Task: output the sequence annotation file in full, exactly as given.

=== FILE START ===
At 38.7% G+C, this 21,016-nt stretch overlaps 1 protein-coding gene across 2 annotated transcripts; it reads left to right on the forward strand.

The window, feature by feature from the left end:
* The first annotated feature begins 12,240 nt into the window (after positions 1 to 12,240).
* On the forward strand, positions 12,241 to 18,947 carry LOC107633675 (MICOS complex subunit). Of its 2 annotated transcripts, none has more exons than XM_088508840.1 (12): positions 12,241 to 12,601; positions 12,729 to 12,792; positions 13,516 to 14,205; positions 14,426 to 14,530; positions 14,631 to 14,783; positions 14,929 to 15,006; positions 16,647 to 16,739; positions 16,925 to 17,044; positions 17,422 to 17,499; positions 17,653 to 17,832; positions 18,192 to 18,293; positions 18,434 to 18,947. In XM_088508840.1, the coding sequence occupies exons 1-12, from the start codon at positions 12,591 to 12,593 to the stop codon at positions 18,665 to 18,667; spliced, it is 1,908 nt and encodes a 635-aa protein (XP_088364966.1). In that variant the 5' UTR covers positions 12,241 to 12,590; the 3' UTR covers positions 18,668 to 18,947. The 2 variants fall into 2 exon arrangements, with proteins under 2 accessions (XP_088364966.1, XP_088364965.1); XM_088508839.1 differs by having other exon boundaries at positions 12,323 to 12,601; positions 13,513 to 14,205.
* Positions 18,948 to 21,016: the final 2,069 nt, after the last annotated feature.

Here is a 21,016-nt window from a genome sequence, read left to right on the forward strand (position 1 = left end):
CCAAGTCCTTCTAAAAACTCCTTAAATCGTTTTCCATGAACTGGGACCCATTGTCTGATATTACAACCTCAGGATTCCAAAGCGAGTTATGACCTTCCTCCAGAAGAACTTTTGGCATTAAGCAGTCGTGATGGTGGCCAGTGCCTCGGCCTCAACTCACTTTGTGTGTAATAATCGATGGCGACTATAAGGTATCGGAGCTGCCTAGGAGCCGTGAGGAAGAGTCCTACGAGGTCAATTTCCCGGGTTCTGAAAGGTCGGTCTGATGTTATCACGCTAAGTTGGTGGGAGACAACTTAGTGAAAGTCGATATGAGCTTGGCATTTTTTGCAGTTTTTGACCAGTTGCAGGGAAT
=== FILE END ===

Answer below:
At 38.7% G+C, this 21,016-nt stretch overlaps 1 protein-coding gene across 2 annotated transcripts; it reads left to right on the forward strand.

The window, feature by feature from the left end:
* The first annotated feature begins 12,240 nt into the window (after positions 1 to 12,240).
* On the forward strand, positions 12,241 to 18,947 carry LOC107633675 (MICOS complex subunit). Of its 2 annotated transcripts, none has more exons than XM_088508840.1 (12): positions 12,241 to 12,601; positions 12,729 to 12,792; positions 13,516 to 14,205; positions 14,426 to 14,530; positions 14,631 to 14,783; positions 14,929 to 15,006; positions 16,647 to 16,739; positions 16,925 to 17,044; positions 17,422 to 17,499; positions 17,653 to 17,832; positions 18,192 to 18,293; positions 18,434 to 18,947. In XM_088508840.1, the coding sequence occupies exons 1-12, from the start codon at positions 12,591 to 12,593 to the stop codon at positions 18,665 to 18,667; spliced, it is 1,908 nt and encodes a 635-aa protein (XP_088364966.1). In that variant the 5' UTR covers positions 12,241 to 12,590; the 3' UTR covers positions 18,668 to 18,947. The 2 variants fall into 2 exon arrangements, with proteins under 2 accessions (XP_088364966.1, XP_088364965.1); XM_088508839.1 differs by having other exon boundaries at positions 12,323 to 12,601; positions 13,513 to 14,205.
* Positions 18,948 to 21,016: the final 2,069 nt, after the last annotated feature.

Here is a 21,016-nt window from a genome sequence, read left to right on the forward strand (position 1 = left end):
CCAAGTCCTTCTAAAAACTCCTTAAATCGTTTTCCATGAACTGGGACCCATTGTCTGATATTACAACCTCAGGATTCCAAAGCGAGTTATGACCTTCCTCCAGAAGAACTTTTGGCATTAAGCAGTCGTGATGGTGGCCAGTGCCTCGGCCTCAACTCACTTTGTGTGTAATAATCGATGGCGACTATAAGGTATCGGAGCTGCCTAGGAGCCGTGAGGAAGAGTCCTACGAGGTCAATTTCCCGGGTTCTGAAAGGTCGGTCTGATGTTATCACGCTAAGTTGGTGGGAGACAACTTAGTGAAAGTCGATATGAGCTTGGCATTTTTTGCAGTTTTTGACCAGTTGCAGGGAAT